In addition to requesting a dismissal without prejudice of the untimely claims, plaintiff sought to stay the remaining claims that had originated from her July 21, 1999 EEOC complaint, claims that were properly before the Court. The Court's Order of March 31, 2000 granted plaintiff's motion to dismiss and stayed the remaining claims.*fn3 The Court explicitly provided that plaintiff could amend her complaint to reallege the claims based on her April 8, 1997 EEOC charge following completion of the 180-day period.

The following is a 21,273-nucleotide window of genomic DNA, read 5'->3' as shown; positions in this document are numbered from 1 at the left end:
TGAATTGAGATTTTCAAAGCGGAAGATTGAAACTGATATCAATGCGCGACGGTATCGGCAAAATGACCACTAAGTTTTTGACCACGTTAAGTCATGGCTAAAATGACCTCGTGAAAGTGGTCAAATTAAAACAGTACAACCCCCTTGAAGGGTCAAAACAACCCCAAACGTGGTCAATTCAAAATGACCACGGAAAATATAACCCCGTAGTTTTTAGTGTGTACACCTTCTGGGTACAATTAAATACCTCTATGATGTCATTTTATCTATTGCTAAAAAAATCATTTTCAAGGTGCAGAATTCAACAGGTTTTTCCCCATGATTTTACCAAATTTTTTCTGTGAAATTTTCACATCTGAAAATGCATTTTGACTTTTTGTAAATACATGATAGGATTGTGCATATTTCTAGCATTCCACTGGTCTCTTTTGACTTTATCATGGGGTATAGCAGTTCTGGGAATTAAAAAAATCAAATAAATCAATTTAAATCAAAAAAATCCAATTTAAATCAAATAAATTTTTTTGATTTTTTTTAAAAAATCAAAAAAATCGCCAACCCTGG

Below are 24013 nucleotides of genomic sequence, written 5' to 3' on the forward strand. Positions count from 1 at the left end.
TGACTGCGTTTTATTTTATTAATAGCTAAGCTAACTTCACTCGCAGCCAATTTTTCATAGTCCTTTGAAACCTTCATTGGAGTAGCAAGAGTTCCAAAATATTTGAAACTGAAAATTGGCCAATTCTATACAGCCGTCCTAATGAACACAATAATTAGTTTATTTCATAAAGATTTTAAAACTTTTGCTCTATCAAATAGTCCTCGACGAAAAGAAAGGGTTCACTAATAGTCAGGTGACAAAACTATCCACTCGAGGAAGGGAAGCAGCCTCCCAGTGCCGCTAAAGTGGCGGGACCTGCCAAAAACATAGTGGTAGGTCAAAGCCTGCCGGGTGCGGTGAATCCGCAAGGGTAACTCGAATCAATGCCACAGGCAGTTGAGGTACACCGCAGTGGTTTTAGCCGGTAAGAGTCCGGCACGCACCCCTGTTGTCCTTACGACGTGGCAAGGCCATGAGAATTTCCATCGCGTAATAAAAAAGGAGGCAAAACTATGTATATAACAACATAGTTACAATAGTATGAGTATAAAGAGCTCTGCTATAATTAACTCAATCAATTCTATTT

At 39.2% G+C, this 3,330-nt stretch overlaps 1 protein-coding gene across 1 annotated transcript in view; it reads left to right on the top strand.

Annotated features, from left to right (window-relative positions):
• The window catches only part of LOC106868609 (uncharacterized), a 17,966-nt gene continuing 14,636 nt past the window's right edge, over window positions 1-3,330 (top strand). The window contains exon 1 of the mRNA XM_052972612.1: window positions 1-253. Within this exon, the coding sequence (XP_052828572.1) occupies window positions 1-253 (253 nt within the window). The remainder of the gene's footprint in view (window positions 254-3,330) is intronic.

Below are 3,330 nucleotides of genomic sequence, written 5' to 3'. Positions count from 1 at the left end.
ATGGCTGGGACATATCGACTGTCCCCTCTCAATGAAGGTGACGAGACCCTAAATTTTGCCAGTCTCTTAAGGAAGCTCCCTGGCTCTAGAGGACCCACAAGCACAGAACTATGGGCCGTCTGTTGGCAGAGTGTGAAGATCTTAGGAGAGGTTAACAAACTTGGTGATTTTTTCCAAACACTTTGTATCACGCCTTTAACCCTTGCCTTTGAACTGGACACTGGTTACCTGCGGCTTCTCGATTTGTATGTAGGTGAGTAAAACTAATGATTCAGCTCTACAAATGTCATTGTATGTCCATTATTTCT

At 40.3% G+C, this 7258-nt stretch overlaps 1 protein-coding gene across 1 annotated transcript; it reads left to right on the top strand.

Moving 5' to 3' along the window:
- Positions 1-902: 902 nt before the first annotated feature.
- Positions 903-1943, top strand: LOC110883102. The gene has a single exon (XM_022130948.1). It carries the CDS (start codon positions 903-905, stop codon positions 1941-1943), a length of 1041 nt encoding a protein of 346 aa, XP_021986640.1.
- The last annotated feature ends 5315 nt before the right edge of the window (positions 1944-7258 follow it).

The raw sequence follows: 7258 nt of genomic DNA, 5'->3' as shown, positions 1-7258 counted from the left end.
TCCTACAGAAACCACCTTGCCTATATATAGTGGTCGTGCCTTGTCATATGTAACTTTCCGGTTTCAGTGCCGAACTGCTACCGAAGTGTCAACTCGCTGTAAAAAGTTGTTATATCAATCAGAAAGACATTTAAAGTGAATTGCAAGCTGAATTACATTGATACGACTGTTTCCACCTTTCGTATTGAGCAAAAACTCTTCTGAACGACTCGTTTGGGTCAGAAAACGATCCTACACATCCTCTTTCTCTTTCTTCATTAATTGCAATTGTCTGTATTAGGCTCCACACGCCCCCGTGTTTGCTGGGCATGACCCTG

On August 17, 2000, after sufficient time had passed for the 180-day period to expire, the Court lifted the stay on plaintiff's remaining claims, namely those based on her July 21, 1999 EEOC complaint. Neither then nor subsequently, however, did plaintiff amend her complaint to include the claims that had been dismissed without prejudice. Although plaintiff argues that she was not required to reallege these claims, the Court finds otherwise. See Plaintiff's Opposition to Defendant's Motion for Summary Judgment at 9-10 ("Pl. Opp."). Both plaintiff's motion for partial dismissal of these claims and her proposed order, which the Court signed on March 31, 2000, provided that plaintiff could amend her complaint to reallege the dismissed claims after expiration of the 180-day period. See Pl. Mot. at 2-3; Order Granting Partial Dismissal, March 31, 2000. Implicit in these provisions for future amendment was the fact that these claims, once dismissed, would not remain a part of this case. The Court therefore holds that only the claims based on plaintiff's July 21, 1999 EEOC charge are presently before this Court and subject to defendant's motion for summary judgment.*fn4